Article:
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By: Jenny J. Huang
St. John’s Law Student
American Bankruptcy Institute Law Review Staff
 
In bankruptcy, “one of the most controversial and frequently litigated of the avoidance powers” is the debtor or trustee’s ability to recover preferential transfers under 11 U.S.C. § 547(b).[1] The twin purposes of section 547(b) are to “prevent[] individual creditors from dismembering the assets of the debtor in a manner that negatively impacts other creditors, and [to allow] all creditors to obtain a more equitable distribution of the assets of the debtor.”[2] Recently, in Parks v. FIA Card Services (In re Marshall), the Tenth Circuit addressed how courts should adhere to these twin purposes in a landscape where nearly instantaneous electronic transfers pose a new problem for the court’s analysis.[3] 
 
March 27 2010
By: Lauren Kiss
St. John’s Law Student
American Bankruptcy Institute Law Review Staff
 
Federal and state authority sometimes conflict with each other. This was illustrated in Stanley v. Trinchard (In re Hale), in which the Fifth Circuit held that 11 U.S.C. § 108(a), which grants a bankruptcy trustee a time extension to commence suit on behalf of the debtor, superseded Louisiana’s peremption period for legal malpractice claims.[1] In April 2002, Hale’s bankruptcy trustee filed suit in federal court in Louisiana against Trinchard, alleging that Trinchard had committed malpractice in its mishandling of the settlement negotiations. Trinchard argued the claim was time barred under Louisiana law.[2]  In 1991, Gerald Burge (“Burge”) filed a civil rights action against the St. Tammany Parish Sheriff, the former Sheriff’s Deputy Hale (“Hale”), and their insurer, Northwestern National Insurance Company of Milwaukee, Wisconsin (“NNIC”).  In May 1995, NNIC appointed Trinchard, Trinchard, & Trinchard LLC (“Trinchard”) to represent the sheriff and Hale.  In November 2000, a settlement was reached between Trinchard, NNIC’s counsel, and Burge’s counsel, which fully released NNIC from liability, but only partially released the sheriff and Hale from liability. In January 2001, Hale consented to the settlement.  In May 2001, judgment was entered against the sheriff and Hale in the amount of $4,075,000 on Burge’s remaining claims. In October 2001, Burge brought suit against Hale to collect the entire judgment in Mississippi and Hale was forced into bankruptcy on October 15, 2001.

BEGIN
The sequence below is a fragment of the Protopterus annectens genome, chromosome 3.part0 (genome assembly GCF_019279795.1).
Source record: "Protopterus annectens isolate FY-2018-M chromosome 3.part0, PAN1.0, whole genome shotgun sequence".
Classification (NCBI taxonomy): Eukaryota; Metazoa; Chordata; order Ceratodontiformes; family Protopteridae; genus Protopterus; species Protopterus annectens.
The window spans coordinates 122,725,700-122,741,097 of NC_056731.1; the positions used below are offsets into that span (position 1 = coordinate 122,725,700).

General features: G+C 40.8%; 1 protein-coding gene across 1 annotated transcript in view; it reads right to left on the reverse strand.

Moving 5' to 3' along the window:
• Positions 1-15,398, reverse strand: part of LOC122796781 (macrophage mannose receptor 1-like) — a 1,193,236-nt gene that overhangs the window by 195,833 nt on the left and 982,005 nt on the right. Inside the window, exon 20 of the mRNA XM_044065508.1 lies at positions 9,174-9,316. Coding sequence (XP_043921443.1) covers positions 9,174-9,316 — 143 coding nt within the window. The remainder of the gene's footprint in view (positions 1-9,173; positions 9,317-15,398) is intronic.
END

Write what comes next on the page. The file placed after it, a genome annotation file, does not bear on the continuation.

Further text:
March 27 2010

By: Gary A. Ritacco
St. John’s Law Student
American Bankruptcy Institute Law Review Staff
 
The Fifth Circuit, in Nowlin v. Peake (In re Nowlin),[1] recently held that reasonably certain future events that will have an effect on a chapter 13 debtor’s financial state should be taken into account in confirming a debtor’s proposed payment plan.[2] The Fifth Circuit reached this conclusion by determining the phrase “projected disposable income” in section 1325(b)(1)(B) can have a different meaning than “disposable income” under 1325(b)(2).[3]
 
March 18 2010

By: Matthew S. Smith
St. John’s Law Student
American Bankruptcy Institute Law Review Staff
 
Recently, the United States Bankruptcy Court for the Southern District of New York in In re Charter Commc’ns held that a creditor’s adversary proceeding for an alleged pre-petition breach of contract was one over which the bankruptcy court could exercise its “core” jurisdiction.[1] In deciding whether the creditor’s claims fell within its core jurisdiction, the court was guided by 28 U.S.C. § 157,[2] which provides a list of matters that are characterized as “core proceedings.”[3]  The creditor, JPMorgan, alleged that debtor, Charter, had committed non-curable, nonmonetary pre-petition defaults under a pre-petition contract, which would prevent Charter from being able to take additional loans as originally provided in their Credit Agreement.[4] Since JPMorgan refused to consent to adjudication in the bankruptcy court, the court focused on “the close interconnection between the adversary proceeding [at issue] and the bankruptcy process.”[5] The court found that the nature of plaintiff JPMorgan’s proceeding directly affected the confirmation of debtor Charter’s chapter 11 bankruptcy plan – a core administrative function of the bankruptcy court – and thus held that the matter came within the court’s core jurisdiction.[6]
 
March 12 2010
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By: Cameron Fee
St. John’s Law Student
American Bankruptcy Institute Law Review Staff